How do aspects of non-dialogue immersion affect second language acquisition?

Summary

Outlines the justification, purpose, design, and outcome of an experiment created to understand how widely-used VR paradigms affect learning, and learning a second language.

Abstract

The use of immersive interfaces, including head-mounted displays, embodied controls and spoken interaction, has been shown to successfully enable language acquisition in 3D virtual environments. Researchers and commercial applications continue to add different immersive elements to their systems with the assumption that greater immersion leads to better learning outcomes.

This link has not been evidenced, however, and the bespoke nature of individual language learning systems and the parameters of their language examinations makes it difficult to compare results between types of immersive systems. Therefore this research looks to create a controlled environment that will allow us to test whether immersion differences lead to different learning outcomes for participants.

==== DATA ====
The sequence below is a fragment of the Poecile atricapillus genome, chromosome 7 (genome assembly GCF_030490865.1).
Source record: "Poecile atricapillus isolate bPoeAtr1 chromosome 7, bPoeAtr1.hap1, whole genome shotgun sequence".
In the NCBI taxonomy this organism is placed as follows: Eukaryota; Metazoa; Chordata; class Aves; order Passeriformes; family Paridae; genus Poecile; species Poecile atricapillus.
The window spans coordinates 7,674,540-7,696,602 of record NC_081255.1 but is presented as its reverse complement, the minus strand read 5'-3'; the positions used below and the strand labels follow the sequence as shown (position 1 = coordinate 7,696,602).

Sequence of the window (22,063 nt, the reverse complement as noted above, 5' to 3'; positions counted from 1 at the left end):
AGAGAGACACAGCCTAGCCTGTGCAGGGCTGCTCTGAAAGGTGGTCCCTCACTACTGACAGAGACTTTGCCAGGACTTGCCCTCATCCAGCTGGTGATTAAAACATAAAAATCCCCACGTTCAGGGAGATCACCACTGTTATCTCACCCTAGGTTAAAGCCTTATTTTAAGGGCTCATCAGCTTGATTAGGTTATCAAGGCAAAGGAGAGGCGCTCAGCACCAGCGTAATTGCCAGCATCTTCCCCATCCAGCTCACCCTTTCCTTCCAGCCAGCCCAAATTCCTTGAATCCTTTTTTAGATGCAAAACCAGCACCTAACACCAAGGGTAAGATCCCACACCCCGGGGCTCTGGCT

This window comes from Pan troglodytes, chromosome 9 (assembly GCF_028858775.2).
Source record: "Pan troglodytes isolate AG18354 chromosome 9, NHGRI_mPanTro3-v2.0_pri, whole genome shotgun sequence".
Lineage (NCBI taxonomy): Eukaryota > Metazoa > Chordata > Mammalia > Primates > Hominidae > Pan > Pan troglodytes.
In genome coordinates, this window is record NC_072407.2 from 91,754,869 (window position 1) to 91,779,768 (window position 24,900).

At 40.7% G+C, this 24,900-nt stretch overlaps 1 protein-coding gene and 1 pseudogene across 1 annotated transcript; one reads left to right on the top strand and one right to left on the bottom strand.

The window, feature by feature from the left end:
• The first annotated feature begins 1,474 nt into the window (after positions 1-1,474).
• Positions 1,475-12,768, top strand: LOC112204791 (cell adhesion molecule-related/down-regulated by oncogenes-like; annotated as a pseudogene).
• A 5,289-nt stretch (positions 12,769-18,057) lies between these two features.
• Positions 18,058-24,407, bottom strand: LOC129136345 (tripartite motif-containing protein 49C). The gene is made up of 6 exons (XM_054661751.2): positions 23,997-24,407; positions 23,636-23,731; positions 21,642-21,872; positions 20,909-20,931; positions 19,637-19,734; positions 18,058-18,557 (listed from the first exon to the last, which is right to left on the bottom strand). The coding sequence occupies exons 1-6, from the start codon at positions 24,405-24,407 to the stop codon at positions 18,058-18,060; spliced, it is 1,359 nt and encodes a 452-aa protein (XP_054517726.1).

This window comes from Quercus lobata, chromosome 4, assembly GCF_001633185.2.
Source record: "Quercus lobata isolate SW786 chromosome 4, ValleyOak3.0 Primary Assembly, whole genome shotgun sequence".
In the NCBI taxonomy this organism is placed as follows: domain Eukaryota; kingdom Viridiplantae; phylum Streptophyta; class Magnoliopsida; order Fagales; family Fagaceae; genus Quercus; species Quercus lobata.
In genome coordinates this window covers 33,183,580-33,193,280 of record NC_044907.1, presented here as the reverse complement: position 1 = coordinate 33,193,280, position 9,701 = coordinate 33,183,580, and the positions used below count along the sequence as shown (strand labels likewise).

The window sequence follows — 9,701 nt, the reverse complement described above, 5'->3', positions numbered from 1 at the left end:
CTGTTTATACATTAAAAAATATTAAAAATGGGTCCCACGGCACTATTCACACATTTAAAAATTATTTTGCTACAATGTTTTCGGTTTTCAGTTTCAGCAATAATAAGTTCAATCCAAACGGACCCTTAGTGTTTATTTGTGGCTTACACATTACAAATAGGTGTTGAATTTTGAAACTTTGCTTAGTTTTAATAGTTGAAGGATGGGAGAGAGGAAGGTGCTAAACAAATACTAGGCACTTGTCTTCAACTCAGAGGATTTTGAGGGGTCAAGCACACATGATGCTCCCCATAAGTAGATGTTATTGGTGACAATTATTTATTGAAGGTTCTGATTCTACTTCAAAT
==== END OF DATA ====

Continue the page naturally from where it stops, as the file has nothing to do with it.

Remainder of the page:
Background

See draft paper.

Experiment Design

See details of Inaction, Interaction, Embodied Interaction: comparative language acquisition study across HMD and monitor virtual environments.

A comparative study that investigates whether the type of interface have an effect on users' processes of learning words in a second language in a 3D environment.

It explores two types of computer interaction technology: desktop (mouse, keyboard, monitor) and immersive (IVE: head-mounted immersive virtual environments w/ embodied interaction), across two types of words: nouns and verb.

Experiment Outcome

[To be announced].